Health system clinicians perform better under medicare value-based reimbursement

September 08, 2020

ST. LOUIS - A team of researchers led by Kenton Johnston, Ph.D., an associate professor of health management and policy at Saint Louis University's College for Public Health and Social Justice, conducted a study investigating the association between health system affiliations of clinicians and their performance scores and payments under Medicare value-based reimbursement.

Their findings, "Association of Clinician Health System Affiliation with Outpatient Performance Ratings in the Medicare Merit-based Incentive Payment System," were published online Sept. 8 in the Journal of the American Medical Association.

The researchers found that clinicians who were affiliated with health systems had better performance scores and received fewer payment penalties and more payment bonuses under the Medicare Merit-based Incentive Payment System (MIPS) than clinicians not affiliated with health systems.

"Physicians need to take the MIPS seriously. More and more of outpatient physicians' payments from Medicare will be tied to their performance under the MIPS," Johnston said. "Payment penalties and bonuses will hit 9 percent of physicians' total Medicare reimbursement by 2022. There are things physician practices can do to maximize their success on the MIPS. But this requires the management, administration and technological infrastructure to report performance measures to the Centers for Medicare and Medicaid Services."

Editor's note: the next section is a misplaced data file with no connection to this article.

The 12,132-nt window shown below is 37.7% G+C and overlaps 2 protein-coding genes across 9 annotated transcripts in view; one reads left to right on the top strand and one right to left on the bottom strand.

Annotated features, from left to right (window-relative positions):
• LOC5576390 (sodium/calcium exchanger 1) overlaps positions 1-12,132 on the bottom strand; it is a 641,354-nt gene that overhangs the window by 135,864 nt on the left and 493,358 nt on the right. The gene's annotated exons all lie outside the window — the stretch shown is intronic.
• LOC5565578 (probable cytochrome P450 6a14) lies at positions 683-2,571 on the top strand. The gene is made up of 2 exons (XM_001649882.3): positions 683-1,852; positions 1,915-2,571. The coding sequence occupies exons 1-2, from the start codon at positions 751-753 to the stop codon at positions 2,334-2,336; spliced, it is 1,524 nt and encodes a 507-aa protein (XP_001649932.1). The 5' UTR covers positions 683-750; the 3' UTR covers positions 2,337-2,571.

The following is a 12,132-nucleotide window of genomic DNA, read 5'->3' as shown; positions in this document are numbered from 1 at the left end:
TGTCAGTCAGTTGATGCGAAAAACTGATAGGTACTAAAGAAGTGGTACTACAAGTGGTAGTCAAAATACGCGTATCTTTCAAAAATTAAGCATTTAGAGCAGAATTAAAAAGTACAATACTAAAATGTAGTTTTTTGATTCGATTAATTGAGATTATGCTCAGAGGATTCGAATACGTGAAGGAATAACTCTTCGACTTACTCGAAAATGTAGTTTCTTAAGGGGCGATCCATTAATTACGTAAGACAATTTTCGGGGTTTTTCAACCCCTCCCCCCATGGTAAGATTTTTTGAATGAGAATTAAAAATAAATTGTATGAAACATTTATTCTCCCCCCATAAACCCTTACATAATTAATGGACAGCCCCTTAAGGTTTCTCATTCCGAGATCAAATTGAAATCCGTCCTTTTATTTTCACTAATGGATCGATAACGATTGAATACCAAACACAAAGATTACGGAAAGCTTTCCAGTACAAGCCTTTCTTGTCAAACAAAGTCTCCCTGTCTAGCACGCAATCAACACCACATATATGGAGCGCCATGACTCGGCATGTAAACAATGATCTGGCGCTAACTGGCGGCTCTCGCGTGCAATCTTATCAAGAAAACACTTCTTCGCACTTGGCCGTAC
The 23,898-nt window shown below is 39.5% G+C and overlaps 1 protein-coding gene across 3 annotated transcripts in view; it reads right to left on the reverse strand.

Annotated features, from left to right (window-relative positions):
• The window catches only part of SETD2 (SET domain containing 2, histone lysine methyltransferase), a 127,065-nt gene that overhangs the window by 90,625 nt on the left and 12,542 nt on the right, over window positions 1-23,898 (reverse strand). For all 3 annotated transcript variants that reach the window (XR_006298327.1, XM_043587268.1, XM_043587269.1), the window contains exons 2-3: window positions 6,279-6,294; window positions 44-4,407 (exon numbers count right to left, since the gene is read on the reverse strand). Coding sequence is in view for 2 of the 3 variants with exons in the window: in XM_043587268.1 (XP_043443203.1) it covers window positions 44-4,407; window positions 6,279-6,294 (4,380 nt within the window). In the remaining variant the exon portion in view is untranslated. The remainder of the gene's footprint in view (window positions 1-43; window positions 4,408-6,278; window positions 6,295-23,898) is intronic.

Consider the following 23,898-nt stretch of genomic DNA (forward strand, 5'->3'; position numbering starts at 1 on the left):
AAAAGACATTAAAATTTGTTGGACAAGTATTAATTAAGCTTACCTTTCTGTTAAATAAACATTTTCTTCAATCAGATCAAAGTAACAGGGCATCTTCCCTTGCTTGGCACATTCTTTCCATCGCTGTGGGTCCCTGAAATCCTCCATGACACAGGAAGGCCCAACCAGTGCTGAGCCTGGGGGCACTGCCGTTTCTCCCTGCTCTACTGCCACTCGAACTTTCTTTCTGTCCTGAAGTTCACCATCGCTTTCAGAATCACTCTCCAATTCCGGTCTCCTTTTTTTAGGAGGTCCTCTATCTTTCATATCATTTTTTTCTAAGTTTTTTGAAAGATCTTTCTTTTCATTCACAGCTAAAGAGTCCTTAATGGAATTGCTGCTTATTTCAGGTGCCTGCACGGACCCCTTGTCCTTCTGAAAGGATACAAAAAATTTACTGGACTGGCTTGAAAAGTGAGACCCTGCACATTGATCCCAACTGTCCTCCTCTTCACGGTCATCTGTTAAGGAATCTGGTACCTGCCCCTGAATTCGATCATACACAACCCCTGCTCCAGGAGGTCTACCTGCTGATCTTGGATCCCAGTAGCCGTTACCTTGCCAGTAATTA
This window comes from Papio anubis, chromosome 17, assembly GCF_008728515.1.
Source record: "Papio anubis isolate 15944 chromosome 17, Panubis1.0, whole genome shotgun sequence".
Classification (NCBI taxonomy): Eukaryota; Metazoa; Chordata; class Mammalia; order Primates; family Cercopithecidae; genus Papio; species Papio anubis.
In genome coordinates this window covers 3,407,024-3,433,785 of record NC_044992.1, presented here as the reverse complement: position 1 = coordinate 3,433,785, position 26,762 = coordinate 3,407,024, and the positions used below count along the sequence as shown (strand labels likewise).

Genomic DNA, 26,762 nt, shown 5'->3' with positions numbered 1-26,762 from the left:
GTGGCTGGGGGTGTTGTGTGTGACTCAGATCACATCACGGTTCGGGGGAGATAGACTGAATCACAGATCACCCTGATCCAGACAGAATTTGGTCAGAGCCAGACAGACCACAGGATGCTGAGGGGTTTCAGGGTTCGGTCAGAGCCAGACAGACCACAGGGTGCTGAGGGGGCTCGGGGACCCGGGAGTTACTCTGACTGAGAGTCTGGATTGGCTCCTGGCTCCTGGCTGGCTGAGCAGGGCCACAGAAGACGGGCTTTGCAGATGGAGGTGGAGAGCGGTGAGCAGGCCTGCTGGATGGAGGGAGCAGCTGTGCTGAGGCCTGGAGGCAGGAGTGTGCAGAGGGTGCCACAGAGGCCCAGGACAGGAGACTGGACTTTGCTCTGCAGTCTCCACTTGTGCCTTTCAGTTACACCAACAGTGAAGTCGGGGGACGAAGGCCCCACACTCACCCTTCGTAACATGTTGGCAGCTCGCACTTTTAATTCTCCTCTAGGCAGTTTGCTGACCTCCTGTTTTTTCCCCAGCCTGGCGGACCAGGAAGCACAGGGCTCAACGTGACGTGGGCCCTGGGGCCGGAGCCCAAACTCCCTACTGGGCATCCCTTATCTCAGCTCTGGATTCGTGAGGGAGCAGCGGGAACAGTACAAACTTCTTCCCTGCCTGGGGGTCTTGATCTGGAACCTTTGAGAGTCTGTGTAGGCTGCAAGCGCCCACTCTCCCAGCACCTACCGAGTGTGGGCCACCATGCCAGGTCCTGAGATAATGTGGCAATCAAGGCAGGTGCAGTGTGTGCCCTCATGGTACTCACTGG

The study used 2019 MIPS data to examine 636,552 clinicians' performance and found that clinicians affiliated with health systems achieved mean performance scores of 79 versus 60 for unaffiliated clinicians, on a scale of 0 to 100. Physicians affiliated with health systems were 99 percent less likely to receive payment penalties and 29 percent more likely to receive exceptional performance bonus payments than physicians not affiliated with health systems.

Clinicians who affiliate with health systems appear to do substantially better under Medicare value-based payment. However, clinicians could self-select the performance measures they were evaluated on, so it is unclear whether findings represent real differences in patient quality of care or other factors. That is an area for future research.

Because the MIPS is a zero-sum game, Johnston said, the financial consequences are that system-affiliated clinicians are recipients of greater Medicare payment resources at the expense of clinicians not affiliated with health systems.

This is likely to amplify the existing trend toward clinician consolidation within health systems as clinicians seek sophisticated analytics, informatics, and administrative help to maximize performance and reimbursement under value-based payment programs.